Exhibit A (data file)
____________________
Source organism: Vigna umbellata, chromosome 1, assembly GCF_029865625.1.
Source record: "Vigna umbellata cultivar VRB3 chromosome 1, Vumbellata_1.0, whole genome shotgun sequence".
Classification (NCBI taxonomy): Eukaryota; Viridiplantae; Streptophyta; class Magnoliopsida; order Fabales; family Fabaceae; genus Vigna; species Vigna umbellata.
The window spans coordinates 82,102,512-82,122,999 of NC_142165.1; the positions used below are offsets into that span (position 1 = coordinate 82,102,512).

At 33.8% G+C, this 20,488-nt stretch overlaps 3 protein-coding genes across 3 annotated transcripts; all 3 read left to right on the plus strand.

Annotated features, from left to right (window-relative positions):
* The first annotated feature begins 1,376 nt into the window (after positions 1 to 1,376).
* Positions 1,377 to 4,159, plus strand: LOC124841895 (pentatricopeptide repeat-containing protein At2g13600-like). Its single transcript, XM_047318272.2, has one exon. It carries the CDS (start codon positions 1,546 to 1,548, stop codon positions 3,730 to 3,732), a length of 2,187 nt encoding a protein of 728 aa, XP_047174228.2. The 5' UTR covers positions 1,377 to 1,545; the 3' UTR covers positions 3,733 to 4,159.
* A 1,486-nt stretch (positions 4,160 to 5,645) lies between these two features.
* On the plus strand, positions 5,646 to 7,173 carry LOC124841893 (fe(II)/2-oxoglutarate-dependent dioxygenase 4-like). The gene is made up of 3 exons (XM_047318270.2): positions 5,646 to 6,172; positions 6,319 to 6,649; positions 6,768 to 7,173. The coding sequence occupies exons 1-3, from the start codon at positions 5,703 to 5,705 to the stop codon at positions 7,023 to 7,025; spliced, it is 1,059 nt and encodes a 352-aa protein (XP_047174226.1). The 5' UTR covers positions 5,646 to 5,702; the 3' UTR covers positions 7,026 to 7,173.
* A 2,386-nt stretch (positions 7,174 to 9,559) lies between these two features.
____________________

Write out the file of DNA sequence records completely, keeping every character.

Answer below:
Source organism: Vigna umbellata, chromosome 1, assembly GCF_029865625.1.
Source record: "Vigna umbellata cultivar VRB3 chromosome 1, Vumbellata_1.0, whole genome shotgun sequence".
Classification (NCBI taxonomy): Eukaryota; Viridiplantae; Streptophyta; class Magnoliopsida; order Fabales; family Fabaceae; genus Vigna; species Vigna umbellata.
The window spans coordinates 82,102,512-82,122,999 of NC_142165.1; the positions used below are offsets into that span (position 1 = coordinate 82,102,512).

At 33.8% G+C, this 20,488-nt stretch overlaps 3 protein-coding genes across 3 annotated transcripts; all 3 read left to right on the plus strand.

Annotated features, from left to right (window-relative positions):
* The first annotated feature begins 1,376 nt into the window (after positions 1 to 1,376).
* Positions 1,377 to 4,159, plus strand: LOC124841895 (pentatricopeptide repeat-containing protein At2g13600-like). Its single transcript, XM_047318272.2, has one exon. It carries the CDS (start codon positions 1,546 to 1,548, stop codon positions 3,730 to 3,732), a length of 2,187 nt encoding a protein of 728 aa, XP_047174228.2. The 5' UTR covers positions 1,377 to 1,545; the 3' UTR covers positions 3,733 to 4,159.
* A 1,486-nt stretch (positions 4,160 to 5,645) lies between these two features.
* On the plus strand, positions 5,646 to 7,173 carry LOC124841893 (fe(II)/2-oxoglutarate-dependent dioxygenase 4-like). The gene is made up of 3 exons (XM_047318270.2): positions 5,646 to 6,172; positions 6,319 to 6,649; positions 6,768 to 7,173. The coding sequence occupies exons 1-3, from the start codon at positions 5,703 to 5,705 to the stop codon at positions 7,023 to 7,025; spliced, it is 1,059 nt and encodes a 352-aa protein (XP_047174226.1). The 5' UTR covers positions 5,646 to 5,702; the 3' UTR covers positions 7,026 to 7,173.
* A 2,386-nt stretch (positions 7,174 to 9,559) lies between these two features.